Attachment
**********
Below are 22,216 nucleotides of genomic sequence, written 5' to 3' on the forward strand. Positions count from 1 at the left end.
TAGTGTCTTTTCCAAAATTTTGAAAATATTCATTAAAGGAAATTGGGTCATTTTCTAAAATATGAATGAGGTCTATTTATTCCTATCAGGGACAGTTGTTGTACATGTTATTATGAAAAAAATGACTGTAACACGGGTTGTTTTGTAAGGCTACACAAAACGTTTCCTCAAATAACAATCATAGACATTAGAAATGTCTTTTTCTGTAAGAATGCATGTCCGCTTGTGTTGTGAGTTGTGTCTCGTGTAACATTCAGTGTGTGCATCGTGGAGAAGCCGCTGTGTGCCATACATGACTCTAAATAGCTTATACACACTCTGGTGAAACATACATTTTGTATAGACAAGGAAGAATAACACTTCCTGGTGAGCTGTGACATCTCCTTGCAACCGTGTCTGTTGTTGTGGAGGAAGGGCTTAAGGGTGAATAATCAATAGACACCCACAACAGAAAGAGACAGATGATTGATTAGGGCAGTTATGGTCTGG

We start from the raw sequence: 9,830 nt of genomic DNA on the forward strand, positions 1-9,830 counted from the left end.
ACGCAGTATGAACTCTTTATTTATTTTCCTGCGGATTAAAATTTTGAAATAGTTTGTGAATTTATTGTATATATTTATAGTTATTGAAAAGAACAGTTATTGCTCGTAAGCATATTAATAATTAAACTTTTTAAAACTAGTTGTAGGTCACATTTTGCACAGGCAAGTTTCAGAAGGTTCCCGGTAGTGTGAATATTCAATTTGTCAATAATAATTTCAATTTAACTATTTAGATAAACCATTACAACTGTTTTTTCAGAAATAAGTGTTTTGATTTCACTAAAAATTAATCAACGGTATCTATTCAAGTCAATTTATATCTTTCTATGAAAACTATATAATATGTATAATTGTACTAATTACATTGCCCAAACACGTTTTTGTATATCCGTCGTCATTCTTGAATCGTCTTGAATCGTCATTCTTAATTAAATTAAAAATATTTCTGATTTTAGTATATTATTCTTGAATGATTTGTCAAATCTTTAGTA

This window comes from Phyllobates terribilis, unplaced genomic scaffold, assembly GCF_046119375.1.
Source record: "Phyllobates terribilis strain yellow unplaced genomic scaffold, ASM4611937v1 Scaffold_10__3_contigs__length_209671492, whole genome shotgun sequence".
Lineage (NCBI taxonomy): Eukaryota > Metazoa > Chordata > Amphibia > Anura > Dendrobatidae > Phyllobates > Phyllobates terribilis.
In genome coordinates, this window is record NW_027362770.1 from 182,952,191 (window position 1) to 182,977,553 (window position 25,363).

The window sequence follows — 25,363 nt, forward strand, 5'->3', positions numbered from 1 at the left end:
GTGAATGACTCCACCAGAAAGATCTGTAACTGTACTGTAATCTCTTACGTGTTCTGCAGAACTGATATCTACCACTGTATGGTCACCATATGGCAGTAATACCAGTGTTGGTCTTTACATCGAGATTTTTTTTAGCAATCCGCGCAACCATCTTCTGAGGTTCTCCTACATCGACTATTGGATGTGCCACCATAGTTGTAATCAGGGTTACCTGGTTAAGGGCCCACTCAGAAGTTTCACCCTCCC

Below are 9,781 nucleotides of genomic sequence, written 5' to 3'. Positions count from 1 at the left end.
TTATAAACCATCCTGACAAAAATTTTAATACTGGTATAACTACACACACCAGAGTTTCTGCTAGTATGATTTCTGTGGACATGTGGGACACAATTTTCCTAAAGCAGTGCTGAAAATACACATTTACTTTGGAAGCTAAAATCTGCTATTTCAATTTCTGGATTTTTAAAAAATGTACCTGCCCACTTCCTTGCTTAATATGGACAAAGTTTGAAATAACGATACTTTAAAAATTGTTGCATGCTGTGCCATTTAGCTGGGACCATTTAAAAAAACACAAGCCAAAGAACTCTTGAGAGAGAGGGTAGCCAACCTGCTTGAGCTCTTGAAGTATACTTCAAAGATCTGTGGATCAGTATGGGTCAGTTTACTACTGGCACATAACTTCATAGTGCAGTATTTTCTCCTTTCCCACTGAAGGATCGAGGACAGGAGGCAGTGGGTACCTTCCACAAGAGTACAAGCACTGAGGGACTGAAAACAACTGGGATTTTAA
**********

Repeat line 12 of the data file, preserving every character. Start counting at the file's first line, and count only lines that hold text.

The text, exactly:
TTATAAACCATCCTGACAAAAATTTTAATACTGGTATAACTACACACACCAGAGTTTCTGCTAGTATGATTTCTGTGGACATGTGGGACACAATTTTCCTAAAGCAGTGCTGAAAATACACATTTACTTTGGAAGCTAAAATCTGCTATTTCAATTTCTGGATTTTTAAAAAATGTACCTGCCCACTTCCTTGCTTAATATGGACAAAGTTTGAAATAACGATACTTTAAAAATTGTTGCATGCTGTGCCATTTAGCTGGGACCATTTAAAAAAACACAAGCCAAAGAACTCTTGAGAGAGAGGGTAGCCAACCTGCTTGAGCTCTTGAAGTATACTTCAAAGATCTGTGGATCAGTATGGGTCAGTTTACTACTGGCACATAACTTCATAGTGCAGTATTTTCTCCTTTCCCACTGAAGGATCGAGGACAGGAGGCAGTGGGTACCTTCCACAAGAGTACAAGCACTGAGGGACTGAAAACAACTGGGATTTTAA